From another dimension of the impact of technology on labour markets, for those already employed, a technology can also be upskilling or deskilling. So, deskilling occurs when technologies when implemented, delegate certain job functions like decision making or craftsmanship to algorithms and IT systems. So, technologies like this can have a long-term effect on the human capital in labor markets because they slowly degrade the skill base of workers. De-skilling technologies, those that do not replace workers, will take away learning opportunities. On the other hand, upskilling occurs when jobs offer learning opportunities while working.

Technology is also changing how we collaborate in organizations, and especially now with the experience of the COVID-19 pandemic. So, communication and information technologies like video conferencing, and how we are storing information in the cloud are supporting telework across many high-skill occupations in several sectors, and remote work for many occupations. These can have substantial implications for where we live, how we commute, the growth of our cities, and demand for housing and public services. A subject of its own.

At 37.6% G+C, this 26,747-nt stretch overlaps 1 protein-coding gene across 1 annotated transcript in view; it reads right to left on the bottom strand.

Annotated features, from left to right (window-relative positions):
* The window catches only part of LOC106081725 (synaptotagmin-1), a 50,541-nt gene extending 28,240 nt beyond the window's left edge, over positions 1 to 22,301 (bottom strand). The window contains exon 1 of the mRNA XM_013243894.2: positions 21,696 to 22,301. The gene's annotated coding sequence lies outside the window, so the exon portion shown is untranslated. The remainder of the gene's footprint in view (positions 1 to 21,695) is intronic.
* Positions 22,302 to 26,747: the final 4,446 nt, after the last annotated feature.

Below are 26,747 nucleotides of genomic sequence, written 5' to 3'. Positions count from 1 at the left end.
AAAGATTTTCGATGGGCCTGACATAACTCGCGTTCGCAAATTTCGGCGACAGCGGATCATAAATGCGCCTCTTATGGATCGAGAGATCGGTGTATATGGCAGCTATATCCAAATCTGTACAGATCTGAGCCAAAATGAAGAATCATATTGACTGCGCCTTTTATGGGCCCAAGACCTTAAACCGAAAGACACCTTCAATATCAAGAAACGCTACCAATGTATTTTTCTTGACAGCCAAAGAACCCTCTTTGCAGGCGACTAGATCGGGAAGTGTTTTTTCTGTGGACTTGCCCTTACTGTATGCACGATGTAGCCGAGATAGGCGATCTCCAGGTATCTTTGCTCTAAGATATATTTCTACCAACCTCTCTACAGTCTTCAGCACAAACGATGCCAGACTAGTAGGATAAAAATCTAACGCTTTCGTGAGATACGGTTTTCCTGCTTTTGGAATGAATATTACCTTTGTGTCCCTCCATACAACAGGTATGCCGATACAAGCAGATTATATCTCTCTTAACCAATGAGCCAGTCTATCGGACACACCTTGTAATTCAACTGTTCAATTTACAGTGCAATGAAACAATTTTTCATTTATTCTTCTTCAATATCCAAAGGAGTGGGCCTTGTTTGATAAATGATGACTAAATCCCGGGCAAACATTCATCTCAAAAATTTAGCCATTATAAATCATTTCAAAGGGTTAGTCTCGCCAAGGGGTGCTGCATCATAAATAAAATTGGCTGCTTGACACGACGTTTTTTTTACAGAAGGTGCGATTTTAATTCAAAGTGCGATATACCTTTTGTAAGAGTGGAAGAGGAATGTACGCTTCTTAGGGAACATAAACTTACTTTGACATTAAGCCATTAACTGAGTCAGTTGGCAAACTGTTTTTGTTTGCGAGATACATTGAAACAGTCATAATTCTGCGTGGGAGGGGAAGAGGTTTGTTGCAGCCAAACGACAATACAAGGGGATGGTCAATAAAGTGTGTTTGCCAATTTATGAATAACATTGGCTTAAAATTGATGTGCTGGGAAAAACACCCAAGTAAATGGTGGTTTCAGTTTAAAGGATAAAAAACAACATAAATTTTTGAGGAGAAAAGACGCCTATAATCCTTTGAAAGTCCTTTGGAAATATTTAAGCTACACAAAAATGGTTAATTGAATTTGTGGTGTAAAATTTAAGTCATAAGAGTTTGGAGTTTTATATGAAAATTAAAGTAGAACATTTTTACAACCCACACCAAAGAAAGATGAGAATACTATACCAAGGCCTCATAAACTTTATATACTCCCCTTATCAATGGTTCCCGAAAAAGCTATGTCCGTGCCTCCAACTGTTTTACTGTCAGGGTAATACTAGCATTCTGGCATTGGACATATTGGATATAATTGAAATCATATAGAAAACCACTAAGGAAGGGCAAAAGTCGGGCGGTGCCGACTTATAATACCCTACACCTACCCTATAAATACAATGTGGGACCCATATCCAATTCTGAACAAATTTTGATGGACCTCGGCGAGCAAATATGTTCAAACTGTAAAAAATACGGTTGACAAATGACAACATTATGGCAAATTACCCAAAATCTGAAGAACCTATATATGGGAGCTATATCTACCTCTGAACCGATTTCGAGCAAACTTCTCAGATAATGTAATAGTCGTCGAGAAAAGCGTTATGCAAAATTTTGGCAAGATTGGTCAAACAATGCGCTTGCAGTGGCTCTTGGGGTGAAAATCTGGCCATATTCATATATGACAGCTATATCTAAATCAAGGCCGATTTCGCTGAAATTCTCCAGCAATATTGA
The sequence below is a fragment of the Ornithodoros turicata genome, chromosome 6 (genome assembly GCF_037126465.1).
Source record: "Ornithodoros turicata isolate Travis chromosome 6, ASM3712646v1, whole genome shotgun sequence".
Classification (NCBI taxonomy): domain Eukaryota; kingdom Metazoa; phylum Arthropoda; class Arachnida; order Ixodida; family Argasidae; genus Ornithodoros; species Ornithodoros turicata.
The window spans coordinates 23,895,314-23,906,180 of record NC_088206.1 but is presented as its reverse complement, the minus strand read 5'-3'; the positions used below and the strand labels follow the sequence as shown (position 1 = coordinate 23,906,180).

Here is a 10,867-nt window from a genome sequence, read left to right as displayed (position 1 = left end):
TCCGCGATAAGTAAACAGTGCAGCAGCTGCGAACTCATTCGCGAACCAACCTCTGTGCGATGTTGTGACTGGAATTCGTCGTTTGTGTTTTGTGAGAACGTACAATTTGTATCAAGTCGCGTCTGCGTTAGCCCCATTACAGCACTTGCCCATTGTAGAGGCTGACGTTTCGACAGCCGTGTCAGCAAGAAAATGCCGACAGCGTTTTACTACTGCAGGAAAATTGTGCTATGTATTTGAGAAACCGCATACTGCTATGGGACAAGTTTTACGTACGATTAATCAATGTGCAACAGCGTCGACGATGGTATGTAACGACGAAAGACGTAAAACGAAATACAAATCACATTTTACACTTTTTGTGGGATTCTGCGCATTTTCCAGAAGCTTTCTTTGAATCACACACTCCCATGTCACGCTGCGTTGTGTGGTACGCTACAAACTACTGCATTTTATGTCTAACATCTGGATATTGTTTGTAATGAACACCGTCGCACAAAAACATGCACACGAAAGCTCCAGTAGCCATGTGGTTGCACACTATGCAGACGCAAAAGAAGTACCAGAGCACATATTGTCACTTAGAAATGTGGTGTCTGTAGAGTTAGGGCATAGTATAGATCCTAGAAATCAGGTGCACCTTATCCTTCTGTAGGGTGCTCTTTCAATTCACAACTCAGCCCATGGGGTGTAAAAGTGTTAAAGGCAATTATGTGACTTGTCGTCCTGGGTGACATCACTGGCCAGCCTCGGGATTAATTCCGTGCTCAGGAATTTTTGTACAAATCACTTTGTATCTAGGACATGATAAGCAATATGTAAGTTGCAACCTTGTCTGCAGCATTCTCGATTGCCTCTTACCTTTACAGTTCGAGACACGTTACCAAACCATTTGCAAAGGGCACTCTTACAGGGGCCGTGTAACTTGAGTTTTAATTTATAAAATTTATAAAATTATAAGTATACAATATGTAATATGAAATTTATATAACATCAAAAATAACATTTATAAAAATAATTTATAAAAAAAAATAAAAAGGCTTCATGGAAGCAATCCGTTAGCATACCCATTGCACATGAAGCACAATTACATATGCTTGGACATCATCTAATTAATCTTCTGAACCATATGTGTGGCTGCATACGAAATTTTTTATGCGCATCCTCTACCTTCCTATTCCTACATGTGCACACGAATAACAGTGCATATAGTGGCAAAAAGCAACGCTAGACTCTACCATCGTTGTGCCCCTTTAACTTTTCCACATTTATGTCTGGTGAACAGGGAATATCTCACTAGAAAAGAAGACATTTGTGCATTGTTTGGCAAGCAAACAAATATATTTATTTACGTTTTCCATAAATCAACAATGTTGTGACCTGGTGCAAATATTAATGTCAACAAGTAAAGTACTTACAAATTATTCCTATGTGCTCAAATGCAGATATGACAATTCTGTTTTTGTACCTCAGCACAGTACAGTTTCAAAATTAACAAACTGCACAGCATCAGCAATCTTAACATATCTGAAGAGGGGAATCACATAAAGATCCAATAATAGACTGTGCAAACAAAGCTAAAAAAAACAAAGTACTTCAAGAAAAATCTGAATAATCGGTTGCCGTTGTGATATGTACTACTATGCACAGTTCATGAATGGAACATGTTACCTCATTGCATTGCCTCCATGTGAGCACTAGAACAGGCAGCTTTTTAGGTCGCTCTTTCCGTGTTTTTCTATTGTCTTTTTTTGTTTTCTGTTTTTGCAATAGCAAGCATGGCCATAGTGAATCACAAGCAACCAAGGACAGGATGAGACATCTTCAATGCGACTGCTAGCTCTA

Productivity, the distribution of income, and income inequality

What do all these mean for productivity, growth, and the distribution of income? The last 40 years or so, from the 1980s onward, have seen profound changes in our economic organisation, and in our labour markets. This has been a time of technological innovation and rising globalisation. It has been a time of declining inflation and falling interest rates that in turn supported a massive accumulation of capital. It has also been a period of a steep redistribution of income from labour to capital. The period has also been marked by the global financial crisis of 2008-09 and the euro crisis of the 2010s.